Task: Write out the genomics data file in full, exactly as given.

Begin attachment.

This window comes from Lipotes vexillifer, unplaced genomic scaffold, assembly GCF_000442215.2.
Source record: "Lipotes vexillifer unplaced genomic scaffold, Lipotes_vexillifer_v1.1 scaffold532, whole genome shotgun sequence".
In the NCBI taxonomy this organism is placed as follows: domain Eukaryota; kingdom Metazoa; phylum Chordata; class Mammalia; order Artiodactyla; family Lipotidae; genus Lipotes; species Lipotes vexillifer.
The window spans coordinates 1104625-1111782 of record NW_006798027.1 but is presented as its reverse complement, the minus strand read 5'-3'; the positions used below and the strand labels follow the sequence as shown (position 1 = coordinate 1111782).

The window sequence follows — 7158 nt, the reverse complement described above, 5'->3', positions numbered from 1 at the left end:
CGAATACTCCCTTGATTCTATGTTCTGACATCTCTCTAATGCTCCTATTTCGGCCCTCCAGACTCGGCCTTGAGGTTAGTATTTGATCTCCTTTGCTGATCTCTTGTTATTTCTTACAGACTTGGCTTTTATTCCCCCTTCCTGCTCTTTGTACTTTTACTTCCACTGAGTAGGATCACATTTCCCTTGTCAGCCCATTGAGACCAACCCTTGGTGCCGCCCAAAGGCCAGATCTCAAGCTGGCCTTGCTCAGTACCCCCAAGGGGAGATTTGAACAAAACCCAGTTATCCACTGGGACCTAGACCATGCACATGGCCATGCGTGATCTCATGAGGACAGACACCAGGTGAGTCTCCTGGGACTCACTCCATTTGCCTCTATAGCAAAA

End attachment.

This window comes from Lipotes vexillifer, unplaced genomic scaffold, assembly GCF_000442215.2.
Source record: "Lipotes vexillifer unplaced genomic scaffold, Lipotes_vexillifer_v1.1 scaffold532, whole genome shotgun sequence".
In the NCBI taxonomy this organism is placed as follows: domain Eukaryota; kingdom Metazoa; phylum Chordata; class Mammalia; order Artiodactyla; family Lipotidae; genus Lipotes; species Lipotes vexillifer.
The window spans coordinates 1104625-1111782 of record NW_006798027.1 but is presented as its reverse complement, the minus strand read 5'-3'; the positions used below and the strand labels follow the sequence as shown (position 1 = coordinate 1111782).

The window sequence follows — 7158 nt, the reverse complement described above, 5'->3', positions numbered from 1 at the left end:
CGAATACTCCCTTGATTCTATGTTCTGACATCTCTCTAATGCTCCTATTTCGGCCCTCCAGACTCGGCCTTGAGGTTAGTATTTGATCTCCTTTGCTGATCTCTTGTTATTTCTTACAGACTTGGCTTTTATTCCCCCTTCCTGCTCTTTGTACTTTTACTTCCACTGAGTAGGATCACATTTCCCTTGTCAGCCCATTGAGACCAACCCTTGGTGCCGCCCAAAGGCCAGATCTCAAGCTGGCCTTGCTCAGTACCCCCAAGGGGAGATTTGAACAAAACCCAGTTATCCACTGGGACCTAGACCATGCACATGGCCATGCGTGATCTCATGAGGACAGACACCAGGTGAGTCTCCTGGGACTCACTCCATTTGCCTCTATAGCAAAA